Creating types
Products¶
You can make your own types like this:
 The choice of the names
Square
andSq
are both arbitrary. Both must be capitalized.
 This requires the GADT extension, which is included with GHC2021.
This creates a new type Square
; values of type Square
look like Sq i j
, where i
and j
are Int
s.
Sq
is referred to as a data constructor, and is a Haskell function, with type shown explicitly in the "modern" version above.
> :t Sq 5 4
Sq 5 4 :: Square
> :t Sq 5 True
"Couldn't match expected type ‘Int’ with actual type ‘Bool’"
> :t Sq
Sq :: Int > (Int > Square)  (1)!
> :t Sq 3
Sq 3 :: Int > Square  (2)!

Actually, the repl will drop the brackets, and show:
Int > Int > Square
. 
If this is unclear, see here for more info.
Tip
The type Square
contains the same information as the product type (Int, Int)
. These types are different, in the sense that code which expects one will not work with the other, but it is easy to write lossless functions between them:
Note
The number of types following Sq
can be 0 or more. For example:
If the number of types is 1
, you will see a suggestion to replace data
with newtype
. See more about newtype
here
Records¶
You can also name entries:
row
and col
are now accessing functions:
> entity = Sq 4 5
> :t entity
entity :: Entity
> row entity
4
> col entity
5
> :t row
row :: Entity > Int
> :t col
col :: Entity > Int
Sums¶
Entity
is a type, butSq
andPlayer
are values belonging to that type
The vertical bar 
indicates that an Entity
is either made with Sq
or with Piece
:
 This requires the GADT extension, which is included with GHC2021.
The newline indicates that an Entity
is either made with Sq
or with Player
:
> Sq 4 6
Sq 4 6 :: Entity
> :t Player False
Player False :: Entity
> :t Player
Player :: Bool > Entity
Tip
The type Entity
contains the same information as the type Either (Int, Int) Bool
, and one can write lossless functions between them:
Note
You can combine products and sums, using your own types:
data ChessPiece = Piece PieceType Color  SquareType Square  (1)!
data Color = Black  White
data PieceType = Bishop  Rook
data Square = Sq Int Int
 Note that Haskell is unconcerned by the order of definitions: the definition of
Color
comes after its use in the definition ofChessPiece
.
Parameterized types¶
One can also create types which take another type as a parameter:
This creates Piece Bool
, Piece Int
, and so on:
> data Piece c = Bishop c  Knight c  King c
> :t Knight True
Knight True :: Piece Bool
let four = 4 :: Int
> :t King four
King four :: Piece Int
> :t King (King True)
King (King True) :: Piece (Piece Bool)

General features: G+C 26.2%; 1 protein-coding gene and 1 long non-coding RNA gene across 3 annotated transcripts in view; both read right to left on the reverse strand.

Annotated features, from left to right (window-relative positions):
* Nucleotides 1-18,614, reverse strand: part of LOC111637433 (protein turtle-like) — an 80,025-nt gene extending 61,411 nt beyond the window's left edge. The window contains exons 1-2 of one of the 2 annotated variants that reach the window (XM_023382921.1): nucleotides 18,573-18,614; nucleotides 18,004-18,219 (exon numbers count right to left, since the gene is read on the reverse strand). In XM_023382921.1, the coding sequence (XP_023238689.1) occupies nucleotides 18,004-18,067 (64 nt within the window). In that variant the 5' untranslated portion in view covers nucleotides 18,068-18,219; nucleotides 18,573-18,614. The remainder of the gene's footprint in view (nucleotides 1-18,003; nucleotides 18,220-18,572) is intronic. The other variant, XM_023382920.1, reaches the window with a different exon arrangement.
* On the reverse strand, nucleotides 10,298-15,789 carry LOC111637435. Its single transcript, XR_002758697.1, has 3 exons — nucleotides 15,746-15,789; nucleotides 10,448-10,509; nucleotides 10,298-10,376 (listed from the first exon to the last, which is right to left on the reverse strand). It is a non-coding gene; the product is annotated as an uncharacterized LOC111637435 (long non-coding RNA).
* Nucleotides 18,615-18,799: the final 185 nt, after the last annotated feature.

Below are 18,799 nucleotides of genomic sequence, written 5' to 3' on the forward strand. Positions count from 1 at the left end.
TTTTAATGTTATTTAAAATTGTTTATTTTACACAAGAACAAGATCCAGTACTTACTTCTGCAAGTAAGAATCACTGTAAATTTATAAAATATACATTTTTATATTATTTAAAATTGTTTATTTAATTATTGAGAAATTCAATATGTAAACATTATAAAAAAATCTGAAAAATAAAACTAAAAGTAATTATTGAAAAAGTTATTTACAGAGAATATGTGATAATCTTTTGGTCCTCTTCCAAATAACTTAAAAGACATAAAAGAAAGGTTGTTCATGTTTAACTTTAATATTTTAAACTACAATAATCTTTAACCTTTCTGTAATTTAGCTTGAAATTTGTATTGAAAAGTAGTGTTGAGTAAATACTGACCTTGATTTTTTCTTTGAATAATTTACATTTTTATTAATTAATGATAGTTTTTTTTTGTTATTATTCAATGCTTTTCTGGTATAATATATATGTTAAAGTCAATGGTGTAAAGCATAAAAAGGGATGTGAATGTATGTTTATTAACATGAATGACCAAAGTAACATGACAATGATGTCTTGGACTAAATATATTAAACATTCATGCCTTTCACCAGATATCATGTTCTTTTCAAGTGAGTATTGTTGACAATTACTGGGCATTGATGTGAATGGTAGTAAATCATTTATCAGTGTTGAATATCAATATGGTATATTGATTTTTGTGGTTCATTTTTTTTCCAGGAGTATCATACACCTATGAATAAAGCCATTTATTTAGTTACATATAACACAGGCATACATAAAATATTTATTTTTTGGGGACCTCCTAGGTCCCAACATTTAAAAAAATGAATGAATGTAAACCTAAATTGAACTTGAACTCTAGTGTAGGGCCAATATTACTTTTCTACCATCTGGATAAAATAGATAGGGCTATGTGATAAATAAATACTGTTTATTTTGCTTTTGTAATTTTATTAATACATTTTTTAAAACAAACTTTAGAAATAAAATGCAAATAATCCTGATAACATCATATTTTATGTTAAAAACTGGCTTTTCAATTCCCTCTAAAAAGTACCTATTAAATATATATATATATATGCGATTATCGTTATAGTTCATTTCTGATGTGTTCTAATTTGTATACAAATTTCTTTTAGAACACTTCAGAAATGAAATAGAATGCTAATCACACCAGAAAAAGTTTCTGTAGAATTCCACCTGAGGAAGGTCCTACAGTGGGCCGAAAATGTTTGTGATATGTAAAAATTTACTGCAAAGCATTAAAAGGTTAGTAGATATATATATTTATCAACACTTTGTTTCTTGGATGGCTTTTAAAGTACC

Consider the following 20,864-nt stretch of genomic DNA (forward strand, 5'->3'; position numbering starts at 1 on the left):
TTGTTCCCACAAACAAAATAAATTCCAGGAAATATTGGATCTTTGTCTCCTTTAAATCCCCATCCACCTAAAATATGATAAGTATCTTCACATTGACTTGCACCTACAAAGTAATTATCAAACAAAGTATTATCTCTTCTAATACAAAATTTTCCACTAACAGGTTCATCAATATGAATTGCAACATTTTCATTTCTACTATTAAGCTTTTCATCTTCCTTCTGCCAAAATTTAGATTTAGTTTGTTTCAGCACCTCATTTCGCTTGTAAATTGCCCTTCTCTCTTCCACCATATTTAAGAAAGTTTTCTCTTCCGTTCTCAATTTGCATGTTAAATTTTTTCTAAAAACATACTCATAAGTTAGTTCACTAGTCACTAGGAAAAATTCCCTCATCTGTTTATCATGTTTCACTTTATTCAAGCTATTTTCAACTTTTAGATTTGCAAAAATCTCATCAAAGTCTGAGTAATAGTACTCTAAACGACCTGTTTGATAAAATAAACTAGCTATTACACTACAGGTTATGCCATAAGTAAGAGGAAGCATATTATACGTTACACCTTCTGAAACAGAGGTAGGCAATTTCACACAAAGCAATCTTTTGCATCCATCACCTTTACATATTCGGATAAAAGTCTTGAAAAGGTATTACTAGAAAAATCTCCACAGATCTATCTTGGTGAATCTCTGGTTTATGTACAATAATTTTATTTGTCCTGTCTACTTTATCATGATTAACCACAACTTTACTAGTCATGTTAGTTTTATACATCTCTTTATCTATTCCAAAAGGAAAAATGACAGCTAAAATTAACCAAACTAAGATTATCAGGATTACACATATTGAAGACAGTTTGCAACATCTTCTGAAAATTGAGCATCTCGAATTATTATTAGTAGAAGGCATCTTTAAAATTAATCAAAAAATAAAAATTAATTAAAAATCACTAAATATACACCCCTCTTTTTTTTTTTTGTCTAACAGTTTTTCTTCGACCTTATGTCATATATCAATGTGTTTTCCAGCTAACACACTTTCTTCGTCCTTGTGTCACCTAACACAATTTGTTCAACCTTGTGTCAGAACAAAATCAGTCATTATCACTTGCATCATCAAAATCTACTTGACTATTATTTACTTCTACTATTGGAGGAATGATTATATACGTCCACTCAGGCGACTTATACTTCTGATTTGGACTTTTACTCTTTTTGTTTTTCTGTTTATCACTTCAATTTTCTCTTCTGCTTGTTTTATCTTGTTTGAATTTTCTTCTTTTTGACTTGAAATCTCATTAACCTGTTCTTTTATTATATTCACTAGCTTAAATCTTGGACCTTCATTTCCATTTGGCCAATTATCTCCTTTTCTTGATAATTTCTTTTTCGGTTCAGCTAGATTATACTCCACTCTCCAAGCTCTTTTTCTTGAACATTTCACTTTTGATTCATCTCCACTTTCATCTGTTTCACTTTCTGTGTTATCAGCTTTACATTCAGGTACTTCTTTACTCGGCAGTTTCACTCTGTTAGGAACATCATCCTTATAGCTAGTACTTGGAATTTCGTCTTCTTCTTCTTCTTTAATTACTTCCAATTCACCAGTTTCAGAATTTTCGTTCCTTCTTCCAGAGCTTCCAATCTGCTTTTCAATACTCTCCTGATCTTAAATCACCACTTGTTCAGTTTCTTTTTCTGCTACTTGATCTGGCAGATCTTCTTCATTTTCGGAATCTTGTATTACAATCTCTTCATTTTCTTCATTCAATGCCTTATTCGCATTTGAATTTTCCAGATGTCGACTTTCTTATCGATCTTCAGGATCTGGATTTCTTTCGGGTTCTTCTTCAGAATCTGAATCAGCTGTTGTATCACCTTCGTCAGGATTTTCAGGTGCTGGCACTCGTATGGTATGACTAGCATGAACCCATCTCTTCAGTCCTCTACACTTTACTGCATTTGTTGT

Note
One can think of Piece
as a function on types, which gives a type c
, produces a type Piece c
.
To make this idea explicit, one can say that Piece
has kind Type > Type
, where kind is a name for the types that types themselves have.
Recursive types¶
Here, BinTree
is being used recursively in its own definition. Values of BinTree
include:
> data BinTree = Leaf Int  Branch BinTree BinTree
> :t Leaf 4
Leaf 4 :: BinTree
> :t Leaf True
> :t Branch (Leaf 4) (Leaf 5)
Branch (Leaf 4) (Leaf 5) :: BinTree
> :t Branch (Leaf 3) ((Branch (Leaf 6) (Leaf 8)))
Branch (Leaf 3) ((Branch (Leaf 6) (Leaf 8))) :: BinTree
Recursive types can also be parametrized:
data BinTree a = Leaf a  Branch (BinTree a) (BinTree a)
> :t Leaf True
Leaf True :: BinTree Bool
> :t Leaf ()
Leaf () :: BinTree ()
> :t Branch (Leaf True) (Leaf False)
Branch (Leaf True) (Leaf False) :: BinTree Bool
> :t Branch (Leaf True) (Leaf ())
"Couldn't match expected type ‘Bool’ with actual type ‘()’"  (1)!
 The definition of
Branch
requires that the left and right branch be trees of the same type, which is why this doesn't work.
Here is a more complex recursive type and a program of that type:
data Machine a b = M (a > (b, Machine a b))
machine :: Machine Int Int
machine = machine1 where
machine1 :: Machine Int Int
machine1 = M (\i > (i, if i > 10 then machine2 else machine1))
machine2 :: Machine Int Int
machine2 = M (\i > (0, machine2))
Note
The list type can be defined recursively in this way:
In fact, the [a]
type in Haskell is defined in this way, with the [1,2,3]
being extra syntax for convenience:
:
is the data constructor, analogous toHeadThenList
above, but written infix.[]
is analogous toEmptyList
.
Synonyms¶
One can also give new names to existing types:
Note
Here, Number
and Double
are not distinguished as separate types by the compiler, so replacing one by the other in a type signature will always be fine. This would not be true for:
This can be useful for readability, particularly for quite complex types:
Isomorphic types¶
Two types are isomorphic (or more colloquially, the same) if there are functions to convert between them in both directions that are lossless:
data WrappedInt = MkW {getInt :: Int}
> :t MkW
MkW :: Int > WrappedInt  one direction
> :t getInt
getInt :: WrappedInt > Int  the other direction
> :t (getInt . MkW)
(getInt . MkW) :: Int > Int
> (getInt . MkW) 4  (1)!
4
> :t (MkW . getInt)
(MkW . getInt) :: WrappedInt > WrappedInt  (2)!
(getInt . MkW)
is the identity function.(MkW . getInt)
is also the identity function.
Types which are isomorphic can be regarded as "the same" for practical purposes, since you can always convert between them, although they may have different performance characteristics. They may also have different typeclass instances.
Reference table of isomorphic types¶
A type  An isomorphic type 

data WrappedInt = MkW Int 
Int 
data Wrapped a = MkW a 
a 
data Unit = U 
() 
data Pair = P Int Bool 
(Int, Bool) 
data OneOf = I Int  B Bool 
Either Int Bool 
a > b > c 
(a, b) > c 
Bool > a 
(a, a) 
Maybe a 
Either () a 
Reader e a 
e > a 
State s a 
s > (a, s) 
Except err a 
Either err a 
ReaderT e m a 
e > m a 
StateT s m a 
s > m (a, s) 
ExceptT err m a 
m (Either err a)